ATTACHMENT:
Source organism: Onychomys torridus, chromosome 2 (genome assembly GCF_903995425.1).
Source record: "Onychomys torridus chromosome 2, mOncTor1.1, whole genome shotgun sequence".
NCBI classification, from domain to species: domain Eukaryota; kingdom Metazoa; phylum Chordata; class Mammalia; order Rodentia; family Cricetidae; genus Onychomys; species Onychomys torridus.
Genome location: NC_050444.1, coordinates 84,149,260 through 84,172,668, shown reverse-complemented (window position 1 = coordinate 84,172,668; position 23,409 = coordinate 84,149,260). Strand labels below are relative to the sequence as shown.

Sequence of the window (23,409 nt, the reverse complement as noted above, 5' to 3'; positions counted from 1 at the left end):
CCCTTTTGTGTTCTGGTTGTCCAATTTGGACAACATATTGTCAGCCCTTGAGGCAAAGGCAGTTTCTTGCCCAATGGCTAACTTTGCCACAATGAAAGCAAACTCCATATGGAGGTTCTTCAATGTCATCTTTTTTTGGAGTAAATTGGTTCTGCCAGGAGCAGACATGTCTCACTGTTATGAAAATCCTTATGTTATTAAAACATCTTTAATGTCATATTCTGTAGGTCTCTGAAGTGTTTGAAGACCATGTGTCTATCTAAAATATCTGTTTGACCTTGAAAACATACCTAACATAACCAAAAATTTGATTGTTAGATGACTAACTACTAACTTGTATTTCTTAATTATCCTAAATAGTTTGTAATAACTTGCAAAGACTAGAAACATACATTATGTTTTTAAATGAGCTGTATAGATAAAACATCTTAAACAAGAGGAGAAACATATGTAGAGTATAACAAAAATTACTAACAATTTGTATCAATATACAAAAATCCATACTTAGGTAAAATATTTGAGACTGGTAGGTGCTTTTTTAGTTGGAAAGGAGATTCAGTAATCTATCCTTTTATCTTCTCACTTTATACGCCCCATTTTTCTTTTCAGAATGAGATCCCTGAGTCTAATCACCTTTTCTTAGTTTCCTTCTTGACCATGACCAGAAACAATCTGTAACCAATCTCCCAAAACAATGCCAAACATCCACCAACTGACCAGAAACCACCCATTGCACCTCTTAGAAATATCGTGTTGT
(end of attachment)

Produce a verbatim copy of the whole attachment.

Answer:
Source organism: Onychomys torridus, chromosome 2 (genome assembly GCF_903995425.1).
Source record: "Onychomys torridus chromosome 2, mOncTor1.1, whole genome shotgun sequence".
NCBI classification, from domain to species: domain Eukaryota; kingdom Metazoa; phylum Chordata; class Mammalia; order Rodentia; family Cricetidae; genus Onychomys; species Onychomys torridus.
Genome location: NC_050444.1, coordinates 84,149,260 through 84,172,668, shown reverse-complemented (window position 1 = coordinate 84,172,668; position 23,409 = coordinate 84,149,260). Strand labels below are relative to the sequence as shown.

Sequence of the window (23,409 nt, the reverse complement as noted above, 5' to 3'; positions counted from 1 at the left end):
CCCTTTTGTGTTCTGGTTGTCCAATTTGGACAACATATTGTCAGCCCTTGAGGCAAAGGCAGTTTCTTGCCCAATGGCTAACTTTGCCACAATGAAAGCAAACTCCATATGGAGGTTCTTCAATGTCATCTTTTTTTGGAGTAAATTGGTTCTGCCAGGAGCAGACATGTCTCACTGTTATGAAAATCCTTATGTTATTAAAACATCTTTAATGTCATATTCTGTAGGTCTCTGAAGTGTTTGAAGACCATGTGTCTATCTAAAATATCTGTTTGACCTTGAAAACATACCTAACATAACCAAAAATTTGATTGTTAGATGACTAACTACTAACTTGTATTTCTTAATTATCCTAAATAGTTTGTAATAACTTGCAAAGACTAGAAACATACATTATGTTTTTAAATGAGCTGTATAGATAAAACATCTTAAACAAGAGGAGAAACATATGTAGAGTATAACAAAAATTACTAACAATTTGTATCAATATACAAAAATCCATACTTAGGTAAAATATTTGAGACTGGTAGGTGCTTTTTTAGTTGGAAAGGAGATTCAGTAATCTATCCTTTTATCTTCTCACTTTATACGCCCCATTTTTCTTTTCAGAATGAGATCCCTGAGTCTAATCACCTTTTCTTAGTTTCCTTCTTGACCATGACCAGAAACAATCTGTAACCAATCTCCCAAAACAATGCCAAACATCCACCAACTGACCAGAAACCACCCATTGCACCTCTTAGAAATATCGTGTTGT